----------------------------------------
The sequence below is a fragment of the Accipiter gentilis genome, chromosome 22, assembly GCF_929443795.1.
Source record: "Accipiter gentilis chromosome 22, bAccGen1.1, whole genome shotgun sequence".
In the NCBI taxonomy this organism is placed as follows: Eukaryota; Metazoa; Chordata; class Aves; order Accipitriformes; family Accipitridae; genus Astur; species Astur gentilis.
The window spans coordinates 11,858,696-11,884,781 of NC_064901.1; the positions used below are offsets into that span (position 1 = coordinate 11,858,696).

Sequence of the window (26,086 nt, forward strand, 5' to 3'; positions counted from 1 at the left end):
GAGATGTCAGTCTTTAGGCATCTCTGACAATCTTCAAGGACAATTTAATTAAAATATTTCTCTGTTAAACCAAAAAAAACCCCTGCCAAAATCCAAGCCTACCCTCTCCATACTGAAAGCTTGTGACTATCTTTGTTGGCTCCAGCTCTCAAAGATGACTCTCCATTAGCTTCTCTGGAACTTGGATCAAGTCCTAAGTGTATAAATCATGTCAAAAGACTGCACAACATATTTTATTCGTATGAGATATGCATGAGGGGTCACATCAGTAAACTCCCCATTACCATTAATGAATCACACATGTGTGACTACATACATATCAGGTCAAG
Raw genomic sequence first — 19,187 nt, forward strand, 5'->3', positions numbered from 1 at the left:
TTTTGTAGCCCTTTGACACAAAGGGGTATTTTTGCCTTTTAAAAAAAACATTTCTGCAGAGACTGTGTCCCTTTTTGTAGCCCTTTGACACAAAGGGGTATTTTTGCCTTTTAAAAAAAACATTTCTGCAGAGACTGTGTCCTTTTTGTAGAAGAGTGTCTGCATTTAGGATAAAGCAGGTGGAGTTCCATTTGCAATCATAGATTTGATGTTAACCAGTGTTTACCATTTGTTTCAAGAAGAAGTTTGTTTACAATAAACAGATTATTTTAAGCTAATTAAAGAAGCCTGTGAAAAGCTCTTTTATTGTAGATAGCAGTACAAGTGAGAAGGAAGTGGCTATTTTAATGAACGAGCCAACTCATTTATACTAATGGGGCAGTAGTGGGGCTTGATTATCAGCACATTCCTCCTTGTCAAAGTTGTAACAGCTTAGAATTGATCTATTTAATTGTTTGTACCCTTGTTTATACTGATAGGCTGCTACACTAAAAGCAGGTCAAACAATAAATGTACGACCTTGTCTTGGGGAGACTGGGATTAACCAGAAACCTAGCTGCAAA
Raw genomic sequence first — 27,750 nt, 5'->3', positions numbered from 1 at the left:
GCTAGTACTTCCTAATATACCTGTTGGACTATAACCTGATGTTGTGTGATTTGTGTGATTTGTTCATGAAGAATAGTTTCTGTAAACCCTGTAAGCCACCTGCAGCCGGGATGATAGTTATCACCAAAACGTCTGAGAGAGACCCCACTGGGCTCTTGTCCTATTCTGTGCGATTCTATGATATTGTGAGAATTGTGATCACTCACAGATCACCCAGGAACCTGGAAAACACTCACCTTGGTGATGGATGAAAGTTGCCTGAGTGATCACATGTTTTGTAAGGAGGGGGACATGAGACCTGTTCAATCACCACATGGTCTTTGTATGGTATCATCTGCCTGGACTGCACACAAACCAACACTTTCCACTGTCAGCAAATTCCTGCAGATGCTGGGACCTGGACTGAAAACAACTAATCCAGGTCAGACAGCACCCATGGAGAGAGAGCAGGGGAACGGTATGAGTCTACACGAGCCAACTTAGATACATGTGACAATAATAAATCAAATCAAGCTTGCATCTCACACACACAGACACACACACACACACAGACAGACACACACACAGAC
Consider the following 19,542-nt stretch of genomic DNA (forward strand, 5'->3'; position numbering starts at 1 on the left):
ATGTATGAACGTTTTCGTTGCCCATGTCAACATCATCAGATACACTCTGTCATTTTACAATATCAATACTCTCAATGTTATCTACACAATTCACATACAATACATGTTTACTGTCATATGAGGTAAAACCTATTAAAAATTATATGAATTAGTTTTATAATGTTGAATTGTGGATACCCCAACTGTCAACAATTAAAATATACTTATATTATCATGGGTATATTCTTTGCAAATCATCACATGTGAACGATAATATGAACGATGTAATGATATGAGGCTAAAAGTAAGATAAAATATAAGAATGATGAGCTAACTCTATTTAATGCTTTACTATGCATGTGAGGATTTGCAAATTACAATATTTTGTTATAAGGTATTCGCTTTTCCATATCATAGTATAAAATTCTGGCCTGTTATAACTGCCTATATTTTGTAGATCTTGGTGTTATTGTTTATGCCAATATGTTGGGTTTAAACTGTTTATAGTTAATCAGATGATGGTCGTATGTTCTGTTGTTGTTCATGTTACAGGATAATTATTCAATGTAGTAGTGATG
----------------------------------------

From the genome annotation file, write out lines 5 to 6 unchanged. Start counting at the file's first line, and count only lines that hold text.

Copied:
Sequence of the window (26,086 nt, forward strand, 5' to 3'; positions counted from 1 at the left end):
GAGATGTCAGTCTTTAGGCATCTCTGACAATCTTCAAGGACAATTTAATTAAAATATTTCTCTGTTAAACCAAAAAAAACCCCTGCCAAAATCCAAGCCTACCCTCTCCATACTGAAAGCTTGTGACTATCTTTGTTGGCTCCAGCTCTCAAAGATGACTCTCCATTAGCTTCTCTGGAACTTGGATCAAGTCCTAAGTGTATAAATCATGTCAAAAGACTGCACAACATATTTTATTCGTATGAGATATGCATGAGGGGTCACATCAGTAAACTCCCCATTACCATTAATGAATCACACATGTGTGACTACATACATATCAGGTCAAG